An independent interim evaluation of a ground breaking mental health pilot suggests it could be helping to prevent some suicidal behaviour.

The interim evaluation looked at the Distress Brief Intervention (DBI) programme which is a short-term intervention for people in distress/emotional pain who do not need emergency medical treatment, but who present in settings like A&E departments, GP surgeries, to police officers or Scottish Ambulance Service (SAS) staff.

DBI sees specially trained staff help individuals manage difficult emotions and problem situations early on, and come up with a ‘distress management plan’ to prevent future crisis.

Welcoming the interim findings, national DBI programme manager Kevin O’Neill said: “It is important to stress this is an interim evaluation with a fuller evaluation to follow in 2021.

“However, it’s very encouraging to see that the implementation of DBI has generally been delivered as intended and has been broadly welcomed by all those involved.

“I must thank the evaluation team not only for the report but also their support in using the findings to help us continue to improve DBI and provide the best connected, compassionate support possible.

“I hope all the staff involved with the DBI programme take tremendous encouragement from this as it validates all the tremendous work they have put in to date.”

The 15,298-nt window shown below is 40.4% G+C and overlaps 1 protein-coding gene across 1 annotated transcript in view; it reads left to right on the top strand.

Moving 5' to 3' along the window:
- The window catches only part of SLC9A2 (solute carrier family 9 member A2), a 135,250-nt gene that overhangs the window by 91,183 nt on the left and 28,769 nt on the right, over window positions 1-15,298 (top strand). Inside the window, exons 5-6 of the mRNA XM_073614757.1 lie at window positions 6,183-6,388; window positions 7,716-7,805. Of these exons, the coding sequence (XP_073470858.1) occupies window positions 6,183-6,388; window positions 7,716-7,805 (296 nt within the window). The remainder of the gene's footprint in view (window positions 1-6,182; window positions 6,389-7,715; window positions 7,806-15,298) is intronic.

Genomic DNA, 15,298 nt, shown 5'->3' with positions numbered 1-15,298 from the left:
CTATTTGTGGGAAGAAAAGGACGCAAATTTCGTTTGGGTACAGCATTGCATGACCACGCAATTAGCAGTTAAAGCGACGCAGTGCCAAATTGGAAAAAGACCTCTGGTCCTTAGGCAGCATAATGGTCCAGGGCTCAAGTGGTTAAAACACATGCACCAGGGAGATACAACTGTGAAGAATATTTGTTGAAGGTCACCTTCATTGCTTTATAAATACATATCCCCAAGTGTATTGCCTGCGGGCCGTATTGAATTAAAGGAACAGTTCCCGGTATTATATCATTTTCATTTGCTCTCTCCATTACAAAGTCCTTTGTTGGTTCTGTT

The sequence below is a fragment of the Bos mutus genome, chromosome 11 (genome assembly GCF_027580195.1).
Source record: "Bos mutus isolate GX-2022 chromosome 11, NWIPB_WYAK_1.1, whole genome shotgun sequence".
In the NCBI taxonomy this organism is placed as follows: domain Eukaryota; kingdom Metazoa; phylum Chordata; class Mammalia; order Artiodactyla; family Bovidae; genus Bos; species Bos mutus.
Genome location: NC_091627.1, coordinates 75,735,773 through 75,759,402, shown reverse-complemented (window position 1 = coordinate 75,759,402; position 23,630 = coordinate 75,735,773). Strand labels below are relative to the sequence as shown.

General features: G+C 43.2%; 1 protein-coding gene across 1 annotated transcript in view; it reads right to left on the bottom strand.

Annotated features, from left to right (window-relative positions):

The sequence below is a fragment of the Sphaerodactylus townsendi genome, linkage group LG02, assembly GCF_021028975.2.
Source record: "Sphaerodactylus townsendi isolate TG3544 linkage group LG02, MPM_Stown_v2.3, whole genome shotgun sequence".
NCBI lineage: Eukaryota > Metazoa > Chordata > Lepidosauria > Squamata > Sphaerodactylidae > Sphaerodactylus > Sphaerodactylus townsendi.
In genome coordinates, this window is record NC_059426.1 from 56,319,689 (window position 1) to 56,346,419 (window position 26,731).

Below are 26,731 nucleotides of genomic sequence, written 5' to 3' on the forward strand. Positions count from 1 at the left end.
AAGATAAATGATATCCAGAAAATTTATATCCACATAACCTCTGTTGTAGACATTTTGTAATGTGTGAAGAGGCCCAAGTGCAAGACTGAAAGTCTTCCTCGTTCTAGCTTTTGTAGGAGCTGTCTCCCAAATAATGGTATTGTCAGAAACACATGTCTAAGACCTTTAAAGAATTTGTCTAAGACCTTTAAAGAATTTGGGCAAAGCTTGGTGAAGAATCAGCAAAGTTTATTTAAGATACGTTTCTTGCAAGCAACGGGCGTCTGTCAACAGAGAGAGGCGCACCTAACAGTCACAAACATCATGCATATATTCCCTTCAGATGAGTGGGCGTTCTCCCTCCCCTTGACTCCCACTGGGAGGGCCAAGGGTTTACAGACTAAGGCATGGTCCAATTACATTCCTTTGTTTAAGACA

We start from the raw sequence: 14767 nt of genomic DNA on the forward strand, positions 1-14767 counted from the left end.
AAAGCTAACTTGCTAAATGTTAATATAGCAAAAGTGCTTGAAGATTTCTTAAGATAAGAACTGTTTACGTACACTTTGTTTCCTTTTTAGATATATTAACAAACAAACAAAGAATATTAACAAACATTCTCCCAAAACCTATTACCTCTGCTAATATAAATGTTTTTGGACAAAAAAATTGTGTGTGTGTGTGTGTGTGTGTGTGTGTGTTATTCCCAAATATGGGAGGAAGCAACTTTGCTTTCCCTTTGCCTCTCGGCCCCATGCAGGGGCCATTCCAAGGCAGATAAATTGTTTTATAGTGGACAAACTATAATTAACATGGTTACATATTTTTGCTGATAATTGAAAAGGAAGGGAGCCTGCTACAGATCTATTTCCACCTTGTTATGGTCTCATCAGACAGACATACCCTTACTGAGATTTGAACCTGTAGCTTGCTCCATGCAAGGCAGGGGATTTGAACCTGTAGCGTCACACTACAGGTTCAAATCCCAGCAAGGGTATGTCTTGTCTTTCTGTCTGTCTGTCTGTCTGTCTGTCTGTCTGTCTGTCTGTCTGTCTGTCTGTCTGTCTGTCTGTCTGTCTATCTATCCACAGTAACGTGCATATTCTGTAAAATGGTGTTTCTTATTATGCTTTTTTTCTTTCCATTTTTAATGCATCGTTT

The interim evaluation found that the most common presenting problem was feeling depressed/ low mood, followed by stress/anxiety and then suicidal thoughts.

The most common contributory factor was relationship issues. Life coping issues and emotional wellbeing were more commonly reported for women than for men; alcohol and substance use were more commonly reported for men than for women.

Dr Edward Duncan from the Nursing Midwifery and Allied Health Professions Research Unit (University of Stirling), leads the multi-agency consortium evaluating DBI. Dr Duncan said: “These preliminary findings suggest that the DBI programme is being implemented well across all four sites and that it is widely appreciated by those who receive the service.

“Our data indicates that DBI is generally proving helpful to people, many of whom present with high levels of distress.

“We greatly appreciate everyone’s participation in its evaluation.”

Mental Health Minister Clare Haughey, said: “DBI plays a key role in helping people in distress by getting them the support they need and it’s very encouraging that people are saying they felt treated with compassion and were helped to manage their distress.

“This interim report also notes that most people who received follow-up support, experienced a reduction in their distress levels.

“The interim evaluation report provides recommendations on a number ways in which the pilot service can continue to improve. I look forward to seeing the programme’s continued development.”

To view the interim evaluation visit: https://www.dbi.scot/resources/progress-reports/